I see no reason at all to ever keep a beer in the fermenter longer than it takes to complete fermentation, to finish the "clean up" process, and to clear. In a well made beer, that should be by about day 10-14. Going longer may not hurt the beer, but I see no advantage.
I couldn't agree more, Yooper! With temp control and healthy yeast, the only reason my beers go past 10-14 days in fermenter is b/c I'm too busy or too slow in emptying a keg.
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Old 11-15-2012, 11:28 PM   #8
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Zero reason for it to stay in the primary for longer than 3 weeks. That said, I 99% of the time do a 2 week primary for both big and small beers. Now secondary.... :P

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Old 11-15-2012, 11:34 PM   #9
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I never knew what people meant when they said "the yeast will clean up the impurities." Other than what Yooper mentioned, it sounds like a pseudo science.

In a few of my 1 gallon cider batches, I had pretty bad H2S from not using nutrient (guessing). It was still there weeks after fermentation ended, so I shook the hell out of the jugs every day until gas stopped coming out. Problem solved, and I doubt yeast would have "cleaned it up".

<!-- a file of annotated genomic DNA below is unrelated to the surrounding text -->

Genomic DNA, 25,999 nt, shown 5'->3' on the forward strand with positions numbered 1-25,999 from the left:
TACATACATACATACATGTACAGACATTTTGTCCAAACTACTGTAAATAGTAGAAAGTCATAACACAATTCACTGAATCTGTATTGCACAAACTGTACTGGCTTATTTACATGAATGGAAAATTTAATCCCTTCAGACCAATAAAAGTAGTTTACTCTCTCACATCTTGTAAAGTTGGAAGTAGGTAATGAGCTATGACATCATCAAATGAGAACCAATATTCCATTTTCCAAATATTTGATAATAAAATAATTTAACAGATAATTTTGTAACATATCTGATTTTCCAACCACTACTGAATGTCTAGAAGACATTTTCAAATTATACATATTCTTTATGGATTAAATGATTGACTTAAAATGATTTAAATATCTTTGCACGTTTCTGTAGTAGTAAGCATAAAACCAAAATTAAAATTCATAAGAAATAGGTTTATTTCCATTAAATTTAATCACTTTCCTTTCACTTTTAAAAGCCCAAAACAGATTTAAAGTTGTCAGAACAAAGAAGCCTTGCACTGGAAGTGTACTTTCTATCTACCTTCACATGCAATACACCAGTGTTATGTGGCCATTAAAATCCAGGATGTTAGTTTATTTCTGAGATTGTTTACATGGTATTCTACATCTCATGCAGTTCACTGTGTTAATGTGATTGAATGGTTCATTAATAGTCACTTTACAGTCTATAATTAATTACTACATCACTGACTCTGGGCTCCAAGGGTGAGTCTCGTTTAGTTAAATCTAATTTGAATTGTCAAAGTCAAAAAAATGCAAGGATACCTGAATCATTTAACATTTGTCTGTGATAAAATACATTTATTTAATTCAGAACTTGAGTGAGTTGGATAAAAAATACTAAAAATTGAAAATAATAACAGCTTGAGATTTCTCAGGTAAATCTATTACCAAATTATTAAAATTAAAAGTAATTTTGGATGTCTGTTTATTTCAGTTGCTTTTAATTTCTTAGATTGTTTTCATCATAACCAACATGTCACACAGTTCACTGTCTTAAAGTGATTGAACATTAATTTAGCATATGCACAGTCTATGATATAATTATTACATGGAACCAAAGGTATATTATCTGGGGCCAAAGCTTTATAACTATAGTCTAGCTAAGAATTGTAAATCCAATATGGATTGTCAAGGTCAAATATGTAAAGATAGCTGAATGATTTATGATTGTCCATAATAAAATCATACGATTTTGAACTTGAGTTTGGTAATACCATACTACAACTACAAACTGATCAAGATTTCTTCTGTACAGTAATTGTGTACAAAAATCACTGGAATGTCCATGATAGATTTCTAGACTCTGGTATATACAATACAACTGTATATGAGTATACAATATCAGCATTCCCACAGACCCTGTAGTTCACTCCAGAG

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Old 11-16-2012, 12:14 AM   #10
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I never knew what people meant when they said "the yeast will clean up the impurities." Other than what Yooper mentioned, it sounds like a pseudo science.

In a few of my 1 gallon cider batches, I had pretty bad H2S from not using nutrient (guessing). It was still there weeks after fermentation ended, so I shook the hell out of the jugs every day until gas stopped coming out. Problem solved, and I doubt yeast would have "cleaned it up".
You've go two different issues there, though!

One is the point about "cleaning up". The yeast, when still active, will go back and digest other things after fermentable sugars are gone. Some of the things they'll digest (less perferable, that's why they go after the sugars first) are their own waste products like diacetyl. That is a very real thing, and the yeast DO do that. It's done at the tail end of active fermentation though- not weeks later.

The point about the H2S is stressed yeast and that is NOT something the yeast will fix. That's a whole different problem, but is very uncommon in brewing and more common in ciders and wines due to the nutrients in the wort in beer.